This is a guest post by Elizabeth Clegg of Dogma Dog Massage on the Sunshine Coast, Queensland.
Most people seek out physical therapy treatments for their dogs when they are injured or in pain. Fewer people recognise the value of massage in maintaining and improving quality of life for healthy dogs, in particular canine athletes. The canine athlete may compete in a variety of activities including obedience, agility, racing, dancing, endurance runs and many other sports. Each activity requires different types of performance and puts pressure on a dog’s body in particular ways. A Canine Myofunctional Therapy (CMT) treatment is tailored to an individual dog’s temperament, body type, health history, performance and lifestyle needs.
CMT can benefit your dog’s performance in a variety of ways; gait and postural improvements and increased stride length, improving the dog’s nutrient uptake and aiding in detoxification via increased circulation and lymphatic flow. A major consideration for any athlete is the prevention of injury and massage can play an important role in this. Repetitive movements carried out during regular activity can cause a build up of muscle tension leading to stresses on the whole musculoskeletal system. Left unchecked these imbalances may become serious enough to cause pain and injury. A skilled CMT therapist can detect variations in the soft tissues and help your dog maintain a much healthier physical state. Regular massages and stretching can help release this tension by allowing the muscles to release and they can also help increase flexibility, preventing build up of fibrous tissue and keeping joints well lubricated. If your dog is unfortunate enough to be injured then massage can aid in your dogs recovery, allowing it to return to its normal activity sooner.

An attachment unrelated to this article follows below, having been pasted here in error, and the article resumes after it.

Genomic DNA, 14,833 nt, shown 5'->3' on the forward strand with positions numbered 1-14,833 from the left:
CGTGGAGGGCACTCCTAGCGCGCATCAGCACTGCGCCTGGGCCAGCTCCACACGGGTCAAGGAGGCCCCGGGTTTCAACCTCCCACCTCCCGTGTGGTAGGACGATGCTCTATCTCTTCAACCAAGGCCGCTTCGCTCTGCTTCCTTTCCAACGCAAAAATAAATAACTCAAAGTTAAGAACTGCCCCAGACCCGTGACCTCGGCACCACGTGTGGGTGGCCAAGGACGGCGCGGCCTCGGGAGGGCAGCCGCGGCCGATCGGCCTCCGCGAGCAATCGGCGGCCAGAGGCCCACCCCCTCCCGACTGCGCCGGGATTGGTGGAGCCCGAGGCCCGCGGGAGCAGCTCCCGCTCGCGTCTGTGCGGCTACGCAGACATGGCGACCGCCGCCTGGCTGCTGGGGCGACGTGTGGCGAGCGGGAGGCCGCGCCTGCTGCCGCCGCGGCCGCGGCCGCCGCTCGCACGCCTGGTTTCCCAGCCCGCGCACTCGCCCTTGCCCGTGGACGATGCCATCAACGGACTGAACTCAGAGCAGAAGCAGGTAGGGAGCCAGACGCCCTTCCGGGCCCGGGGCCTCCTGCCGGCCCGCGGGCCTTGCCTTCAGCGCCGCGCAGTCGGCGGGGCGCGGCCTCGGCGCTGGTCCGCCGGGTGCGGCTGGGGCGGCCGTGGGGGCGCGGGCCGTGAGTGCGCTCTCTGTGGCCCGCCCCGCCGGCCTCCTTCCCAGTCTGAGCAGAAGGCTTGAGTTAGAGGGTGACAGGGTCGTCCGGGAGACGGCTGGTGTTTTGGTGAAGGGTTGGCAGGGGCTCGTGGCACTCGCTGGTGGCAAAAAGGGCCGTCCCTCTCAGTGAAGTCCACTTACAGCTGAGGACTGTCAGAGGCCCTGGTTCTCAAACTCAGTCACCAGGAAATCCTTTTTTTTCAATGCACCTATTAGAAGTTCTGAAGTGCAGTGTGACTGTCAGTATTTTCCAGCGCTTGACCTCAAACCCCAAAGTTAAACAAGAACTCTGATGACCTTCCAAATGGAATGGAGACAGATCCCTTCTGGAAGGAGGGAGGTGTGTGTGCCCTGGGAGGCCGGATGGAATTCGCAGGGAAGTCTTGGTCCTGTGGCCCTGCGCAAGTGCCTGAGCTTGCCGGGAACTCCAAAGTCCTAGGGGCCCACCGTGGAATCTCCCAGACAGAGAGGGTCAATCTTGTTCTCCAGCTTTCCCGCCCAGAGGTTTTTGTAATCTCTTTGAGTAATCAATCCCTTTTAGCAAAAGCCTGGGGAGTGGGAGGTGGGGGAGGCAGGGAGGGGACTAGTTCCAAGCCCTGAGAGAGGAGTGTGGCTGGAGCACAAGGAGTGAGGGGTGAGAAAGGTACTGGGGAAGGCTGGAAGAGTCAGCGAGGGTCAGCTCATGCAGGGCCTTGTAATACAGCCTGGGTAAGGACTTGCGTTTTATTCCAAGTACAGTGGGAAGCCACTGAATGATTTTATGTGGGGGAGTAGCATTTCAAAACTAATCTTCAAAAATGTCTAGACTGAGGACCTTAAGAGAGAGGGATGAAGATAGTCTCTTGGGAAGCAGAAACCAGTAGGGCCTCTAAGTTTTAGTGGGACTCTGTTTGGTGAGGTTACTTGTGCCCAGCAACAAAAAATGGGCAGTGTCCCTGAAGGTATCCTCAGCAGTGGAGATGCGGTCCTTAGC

Whether flyball or frisbee is your dog’s game of choice, massage can play an essential part of your training program, helping your dog to achieve its best by feeling its best. And don’t forget the most important thing, dogs absolutely love massages.
For more information on Canine Myofunctional Therapy visit www.dogmadogmassage.com.